July 22, 2003
Even though astronomers have discovered more than 100 planets around stars other than the Sun in recent years, the "holy grail" of the search -- an Earth-sized planet capable of supporting life -- remains elusive. The main problem is that an Earthlike planet would be much smaller than any of the gas giants detected so far (see illustration at right).
Planets orbiting other stars are too dim to be observed directly, but scientists infer their presence by the tiny gravitational "wobble" they induce in their parent stars. Observed from tens of light years away (one light-year is 5.88 trillion miles), this movement becomes very tiny indeed. The smaller the planet, the less the star parent wobbles.
To detect the stellar wobble caused by a planet as small as Earth, scientists need an instrument of almost unbelievable sensitivity. Let's say there's an astronaut standing on the moon, wiggling her pinky. You'd need an instrument sensitive enough to measure that movement from Earth, a quarter million miles away.
In order to do that, the instrument needs to be a "ruler" accurate to within just one-tenth the width of a hydrogen atom. That's about 1 millionth of the width of the thickest human hair.
Is such precision possible? After a six-year struggle, engineers at the Jet Propulsion Laboratory recently proved that the answer is yes.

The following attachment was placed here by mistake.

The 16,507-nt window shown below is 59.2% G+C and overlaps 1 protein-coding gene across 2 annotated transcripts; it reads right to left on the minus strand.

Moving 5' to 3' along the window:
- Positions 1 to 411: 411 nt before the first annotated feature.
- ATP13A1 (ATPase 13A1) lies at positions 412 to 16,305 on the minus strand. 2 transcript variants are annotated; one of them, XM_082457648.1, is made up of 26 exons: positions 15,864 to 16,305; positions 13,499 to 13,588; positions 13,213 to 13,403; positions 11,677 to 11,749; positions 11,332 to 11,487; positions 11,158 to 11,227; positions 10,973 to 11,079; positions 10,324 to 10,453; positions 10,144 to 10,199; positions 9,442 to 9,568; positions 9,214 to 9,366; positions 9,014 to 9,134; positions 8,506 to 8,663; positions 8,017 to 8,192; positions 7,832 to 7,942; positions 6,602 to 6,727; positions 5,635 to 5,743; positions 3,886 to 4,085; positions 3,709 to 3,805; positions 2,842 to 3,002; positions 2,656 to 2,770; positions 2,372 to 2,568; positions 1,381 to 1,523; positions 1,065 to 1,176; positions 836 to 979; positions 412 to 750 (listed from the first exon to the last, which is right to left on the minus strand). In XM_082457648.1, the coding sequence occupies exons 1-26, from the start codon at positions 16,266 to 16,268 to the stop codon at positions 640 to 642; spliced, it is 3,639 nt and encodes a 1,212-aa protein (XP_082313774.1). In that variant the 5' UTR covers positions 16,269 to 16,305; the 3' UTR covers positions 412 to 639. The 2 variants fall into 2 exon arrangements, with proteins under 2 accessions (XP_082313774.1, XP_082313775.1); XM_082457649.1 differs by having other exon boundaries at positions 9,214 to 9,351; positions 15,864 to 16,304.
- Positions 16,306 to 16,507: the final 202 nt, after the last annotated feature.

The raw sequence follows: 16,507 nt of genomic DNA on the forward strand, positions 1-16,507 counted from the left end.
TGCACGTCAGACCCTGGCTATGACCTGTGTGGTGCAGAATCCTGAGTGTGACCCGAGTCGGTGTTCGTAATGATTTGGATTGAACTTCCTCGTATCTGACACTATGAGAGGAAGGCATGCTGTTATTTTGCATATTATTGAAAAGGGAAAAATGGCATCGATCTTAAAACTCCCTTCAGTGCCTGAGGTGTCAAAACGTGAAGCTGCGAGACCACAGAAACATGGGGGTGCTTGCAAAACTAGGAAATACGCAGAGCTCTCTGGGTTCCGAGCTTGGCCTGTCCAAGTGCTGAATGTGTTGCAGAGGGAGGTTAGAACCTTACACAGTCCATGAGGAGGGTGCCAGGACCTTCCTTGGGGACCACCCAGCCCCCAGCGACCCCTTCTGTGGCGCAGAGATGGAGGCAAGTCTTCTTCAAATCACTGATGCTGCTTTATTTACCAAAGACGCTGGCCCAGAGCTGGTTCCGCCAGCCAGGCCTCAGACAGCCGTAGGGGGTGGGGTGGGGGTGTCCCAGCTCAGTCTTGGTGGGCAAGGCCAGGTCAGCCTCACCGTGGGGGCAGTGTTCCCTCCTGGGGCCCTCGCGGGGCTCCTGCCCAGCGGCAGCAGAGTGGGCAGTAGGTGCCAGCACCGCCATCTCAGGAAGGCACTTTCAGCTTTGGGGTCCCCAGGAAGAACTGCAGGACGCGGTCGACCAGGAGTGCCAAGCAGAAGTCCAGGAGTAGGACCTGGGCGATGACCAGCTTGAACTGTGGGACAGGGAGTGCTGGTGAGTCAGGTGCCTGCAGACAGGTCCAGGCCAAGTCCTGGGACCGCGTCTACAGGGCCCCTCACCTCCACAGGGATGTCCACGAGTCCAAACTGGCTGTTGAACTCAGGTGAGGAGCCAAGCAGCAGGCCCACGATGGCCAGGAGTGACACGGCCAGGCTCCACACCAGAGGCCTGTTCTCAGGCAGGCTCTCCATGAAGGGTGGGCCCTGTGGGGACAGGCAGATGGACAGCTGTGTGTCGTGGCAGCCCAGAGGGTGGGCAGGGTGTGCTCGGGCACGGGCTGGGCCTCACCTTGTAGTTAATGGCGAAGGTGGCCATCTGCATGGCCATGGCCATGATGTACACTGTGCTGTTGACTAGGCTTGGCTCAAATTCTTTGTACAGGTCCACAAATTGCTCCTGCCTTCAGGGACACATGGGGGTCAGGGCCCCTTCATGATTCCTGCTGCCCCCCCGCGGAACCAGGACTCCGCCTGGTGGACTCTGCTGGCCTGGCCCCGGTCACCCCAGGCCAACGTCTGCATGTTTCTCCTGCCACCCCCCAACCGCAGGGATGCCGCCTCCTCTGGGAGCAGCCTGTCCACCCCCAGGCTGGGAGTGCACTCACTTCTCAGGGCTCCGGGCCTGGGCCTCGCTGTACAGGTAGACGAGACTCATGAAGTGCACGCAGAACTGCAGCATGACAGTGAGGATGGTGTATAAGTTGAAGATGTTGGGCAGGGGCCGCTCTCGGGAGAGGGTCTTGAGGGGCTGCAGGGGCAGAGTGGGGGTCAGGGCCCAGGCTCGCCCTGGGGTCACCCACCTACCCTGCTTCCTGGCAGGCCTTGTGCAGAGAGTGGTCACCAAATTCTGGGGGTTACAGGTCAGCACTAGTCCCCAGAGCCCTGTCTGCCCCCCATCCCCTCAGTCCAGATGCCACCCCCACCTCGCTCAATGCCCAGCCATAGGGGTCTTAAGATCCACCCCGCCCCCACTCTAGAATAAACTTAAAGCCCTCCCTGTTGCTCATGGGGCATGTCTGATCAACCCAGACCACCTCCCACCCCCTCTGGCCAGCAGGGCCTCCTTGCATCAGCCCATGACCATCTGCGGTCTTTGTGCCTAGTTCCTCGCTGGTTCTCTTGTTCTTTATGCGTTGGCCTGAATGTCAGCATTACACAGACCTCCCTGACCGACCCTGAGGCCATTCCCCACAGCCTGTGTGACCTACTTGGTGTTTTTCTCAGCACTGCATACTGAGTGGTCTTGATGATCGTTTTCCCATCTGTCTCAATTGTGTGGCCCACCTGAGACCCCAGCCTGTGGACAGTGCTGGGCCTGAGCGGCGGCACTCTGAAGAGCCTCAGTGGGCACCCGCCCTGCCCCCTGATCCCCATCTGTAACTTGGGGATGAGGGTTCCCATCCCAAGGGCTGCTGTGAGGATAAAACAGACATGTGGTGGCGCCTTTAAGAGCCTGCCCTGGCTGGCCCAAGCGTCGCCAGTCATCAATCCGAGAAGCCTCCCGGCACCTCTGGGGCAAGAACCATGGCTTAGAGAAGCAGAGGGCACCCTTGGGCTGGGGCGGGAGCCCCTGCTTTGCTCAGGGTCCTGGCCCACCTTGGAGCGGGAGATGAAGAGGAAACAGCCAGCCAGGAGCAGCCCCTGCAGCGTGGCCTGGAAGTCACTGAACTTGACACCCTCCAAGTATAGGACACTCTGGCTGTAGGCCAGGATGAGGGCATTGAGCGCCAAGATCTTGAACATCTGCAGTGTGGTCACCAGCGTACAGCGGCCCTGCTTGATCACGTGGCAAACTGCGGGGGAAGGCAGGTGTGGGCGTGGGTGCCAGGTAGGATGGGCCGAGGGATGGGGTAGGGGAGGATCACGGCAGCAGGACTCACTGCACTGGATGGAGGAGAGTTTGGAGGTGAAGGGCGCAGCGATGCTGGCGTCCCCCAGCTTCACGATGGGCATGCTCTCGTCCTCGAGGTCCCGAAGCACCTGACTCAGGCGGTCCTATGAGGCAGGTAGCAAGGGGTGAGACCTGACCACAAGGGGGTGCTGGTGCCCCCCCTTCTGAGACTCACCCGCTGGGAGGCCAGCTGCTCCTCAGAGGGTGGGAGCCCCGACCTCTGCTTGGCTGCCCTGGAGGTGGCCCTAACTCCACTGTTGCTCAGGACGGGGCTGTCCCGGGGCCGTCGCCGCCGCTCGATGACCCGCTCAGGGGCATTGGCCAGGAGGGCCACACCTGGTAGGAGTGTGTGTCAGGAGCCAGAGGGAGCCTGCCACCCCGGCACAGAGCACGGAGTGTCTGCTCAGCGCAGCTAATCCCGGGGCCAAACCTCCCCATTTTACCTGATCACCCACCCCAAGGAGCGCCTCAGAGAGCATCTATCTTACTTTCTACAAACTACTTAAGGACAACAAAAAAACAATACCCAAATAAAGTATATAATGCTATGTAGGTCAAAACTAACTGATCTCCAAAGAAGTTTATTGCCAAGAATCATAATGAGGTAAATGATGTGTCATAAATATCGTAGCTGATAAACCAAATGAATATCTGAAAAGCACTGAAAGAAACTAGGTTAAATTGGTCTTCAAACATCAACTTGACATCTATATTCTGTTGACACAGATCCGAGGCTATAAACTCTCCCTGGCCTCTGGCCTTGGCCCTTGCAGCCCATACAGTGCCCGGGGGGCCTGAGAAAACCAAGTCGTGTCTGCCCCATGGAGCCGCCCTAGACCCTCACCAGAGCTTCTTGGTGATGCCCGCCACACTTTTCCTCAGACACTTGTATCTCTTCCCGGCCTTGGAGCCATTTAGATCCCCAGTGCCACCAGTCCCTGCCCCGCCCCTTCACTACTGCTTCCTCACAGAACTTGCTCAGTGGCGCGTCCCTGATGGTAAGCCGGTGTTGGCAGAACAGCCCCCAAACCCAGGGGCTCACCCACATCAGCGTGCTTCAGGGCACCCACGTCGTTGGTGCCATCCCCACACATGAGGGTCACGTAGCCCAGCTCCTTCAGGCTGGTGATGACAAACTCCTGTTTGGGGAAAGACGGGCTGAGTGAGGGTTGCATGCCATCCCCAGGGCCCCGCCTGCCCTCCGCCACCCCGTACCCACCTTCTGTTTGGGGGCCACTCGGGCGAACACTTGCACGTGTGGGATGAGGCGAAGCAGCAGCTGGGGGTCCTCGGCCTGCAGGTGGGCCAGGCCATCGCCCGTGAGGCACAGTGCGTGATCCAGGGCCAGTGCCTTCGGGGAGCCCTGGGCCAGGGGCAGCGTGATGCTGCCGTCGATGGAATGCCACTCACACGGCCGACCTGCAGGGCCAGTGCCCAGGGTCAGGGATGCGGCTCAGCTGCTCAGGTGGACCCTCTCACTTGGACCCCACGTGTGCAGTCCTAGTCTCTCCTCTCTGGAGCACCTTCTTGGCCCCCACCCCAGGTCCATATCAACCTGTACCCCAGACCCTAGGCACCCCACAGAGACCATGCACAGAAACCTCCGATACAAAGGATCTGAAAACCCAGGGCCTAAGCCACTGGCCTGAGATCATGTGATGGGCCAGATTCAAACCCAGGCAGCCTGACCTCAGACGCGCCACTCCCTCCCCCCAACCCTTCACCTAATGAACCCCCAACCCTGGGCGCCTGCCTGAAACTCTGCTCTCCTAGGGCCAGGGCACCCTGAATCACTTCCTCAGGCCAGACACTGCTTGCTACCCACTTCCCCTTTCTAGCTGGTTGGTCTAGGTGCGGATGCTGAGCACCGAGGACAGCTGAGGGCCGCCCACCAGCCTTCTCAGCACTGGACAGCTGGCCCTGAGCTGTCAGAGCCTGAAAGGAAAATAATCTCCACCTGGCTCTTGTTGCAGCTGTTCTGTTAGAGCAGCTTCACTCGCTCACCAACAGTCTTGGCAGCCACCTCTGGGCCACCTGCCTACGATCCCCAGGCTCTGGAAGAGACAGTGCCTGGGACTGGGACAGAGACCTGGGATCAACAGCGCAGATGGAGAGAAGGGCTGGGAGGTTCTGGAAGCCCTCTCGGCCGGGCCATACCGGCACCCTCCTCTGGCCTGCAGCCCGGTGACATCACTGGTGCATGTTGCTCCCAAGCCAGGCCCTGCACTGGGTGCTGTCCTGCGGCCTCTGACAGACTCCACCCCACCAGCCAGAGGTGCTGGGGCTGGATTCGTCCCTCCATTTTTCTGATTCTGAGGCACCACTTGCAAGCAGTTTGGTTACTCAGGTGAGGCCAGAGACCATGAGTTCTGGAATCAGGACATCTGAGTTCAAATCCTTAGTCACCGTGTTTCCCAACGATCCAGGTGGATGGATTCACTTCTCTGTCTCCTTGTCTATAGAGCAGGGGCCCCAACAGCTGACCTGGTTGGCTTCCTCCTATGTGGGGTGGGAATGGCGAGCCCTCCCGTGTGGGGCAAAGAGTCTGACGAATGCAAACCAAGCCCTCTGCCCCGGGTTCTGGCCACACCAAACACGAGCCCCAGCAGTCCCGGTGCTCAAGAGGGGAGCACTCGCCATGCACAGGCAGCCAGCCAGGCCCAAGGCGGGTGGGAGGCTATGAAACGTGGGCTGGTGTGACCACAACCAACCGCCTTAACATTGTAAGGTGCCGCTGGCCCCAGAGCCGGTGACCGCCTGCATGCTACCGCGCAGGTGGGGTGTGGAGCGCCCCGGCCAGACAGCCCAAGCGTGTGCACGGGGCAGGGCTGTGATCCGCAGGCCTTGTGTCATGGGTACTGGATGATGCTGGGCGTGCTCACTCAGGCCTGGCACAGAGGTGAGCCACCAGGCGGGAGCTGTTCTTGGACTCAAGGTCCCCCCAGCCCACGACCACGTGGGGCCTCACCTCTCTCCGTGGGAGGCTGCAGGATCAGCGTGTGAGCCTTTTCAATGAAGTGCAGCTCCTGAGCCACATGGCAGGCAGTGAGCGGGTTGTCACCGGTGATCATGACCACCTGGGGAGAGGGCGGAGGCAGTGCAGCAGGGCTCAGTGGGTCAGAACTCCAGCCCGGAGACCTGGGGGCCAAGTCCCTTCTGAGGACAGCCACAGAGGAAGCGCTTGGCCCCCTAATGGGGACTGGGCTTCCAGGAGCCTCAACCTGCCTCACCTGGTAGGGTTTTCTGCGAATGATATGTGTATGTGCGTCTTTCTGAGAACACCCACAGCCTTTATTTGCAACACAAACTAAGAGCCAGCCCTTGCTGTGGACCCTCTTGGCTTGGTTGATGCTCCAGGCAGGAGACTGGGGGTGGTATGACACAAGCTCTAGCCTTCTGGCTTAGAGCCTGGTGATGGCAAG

Such sub-atomic measurements were conducted for the first time ever within a vacuum-sealed chamber called the Microarcsecond Metrology Testbed.
By doing this, the engineers proved they can measure the movements of stars with an astonishing degree of accuracy never before achieved in human history.
The testbed, which resembles a shiny silver submarine, is jammed with mirrors, lasers, lenses and other optical components. Because even small air movements can interfere with the measurements, all air is pumped out of the chamber before each experiment is run. Laser beams, moving mirrors and a camera are used to help detect movements of an artificial star, which simulates the light that would be emitted by a real star.
The instrument that engineers have demonstrated in the laboratory will become the heart of a revolutionary new space telescope known as the Space Interferometry Mission.
"Six-and-a-half years ago, this technology was unproven and unsubstantiated," said Brett Watterson, the mission's deputy project manager. "It was just a remote possibility that we could do it. It was through ingenuity, insight, leadership and sheer perseverance that the team was able to overcome these difficult technological challenges."
NASA recently gave the go-ahead for the second stage of development for the mission, which will not only be able to search for Earth-like planets around other stars, but will also measure cosmic distances several hundred times more accurately than currently possible. Scheduled to launch in 2009, it will scan the heavens for five years and provide astronomers with the first truly accurate road map of our Milky Way galaxy.
"This is a historical time that we're intimately involved with," Watterson said. "Unlike any other culture in history, we have the technological means, the budget, and the will to determine the occurrence of Earthlike planets orbiting other stars. Everyone on the team is aware of their role in this pivotal stage in the search for life elsewhere in the universe."
The Space Interferometry Mission is managed by JPL as part of NASA's Origins program.
Written by Randal Jackson/PlanetQuest
Contact: JPL/Jane Platt (818) 354-0880